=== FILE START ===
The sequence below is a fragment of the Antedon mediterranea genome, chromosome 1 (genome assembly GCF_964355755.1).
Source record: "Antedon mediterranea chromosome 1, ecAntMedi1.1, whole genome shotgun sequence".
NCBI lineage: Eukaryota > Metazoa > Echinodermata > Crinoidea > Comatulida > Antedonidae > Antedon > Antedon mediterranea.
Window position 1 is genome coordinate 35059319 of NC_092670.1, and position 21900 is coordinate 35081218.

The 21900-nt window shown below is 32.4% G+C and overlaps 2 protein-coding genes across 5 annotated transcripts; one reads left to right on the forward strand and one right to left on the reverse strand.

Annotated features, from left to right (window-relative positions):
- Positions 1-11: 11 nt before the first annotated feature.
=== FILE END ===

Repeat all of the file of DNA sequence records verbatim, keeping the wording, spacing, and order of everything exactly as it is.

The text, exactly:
The sequence below is a fragment of the Antedon mediterranea genome, chromosome 1 (genome assembly GCF_964355755.1).
Source record: "Antedon mediterranea chromosome 1, ecAntMedi1.1, whole genome shotgun sequence".
NCBI lineage: Eukaryota > Metazoa > Echinodermata > Crinoidea > Comatulida > Antedonidae > Antedon > Antedon mediterranea.
Window position 1 is genome coordinate 35059319 of NC_092670.1, and position 21900 is coordinate 35081218.

The 21900-nt window shown below is 32.4% G+C and overlaps 2 protein-coding genes across 5 annotated transcripts; one reads left to right on the forward strand and one right to left on the reverse strand.

Annotated features, from left to right (window-relative positions):
- Positions 1-11: 11 nt before the first annotated feature.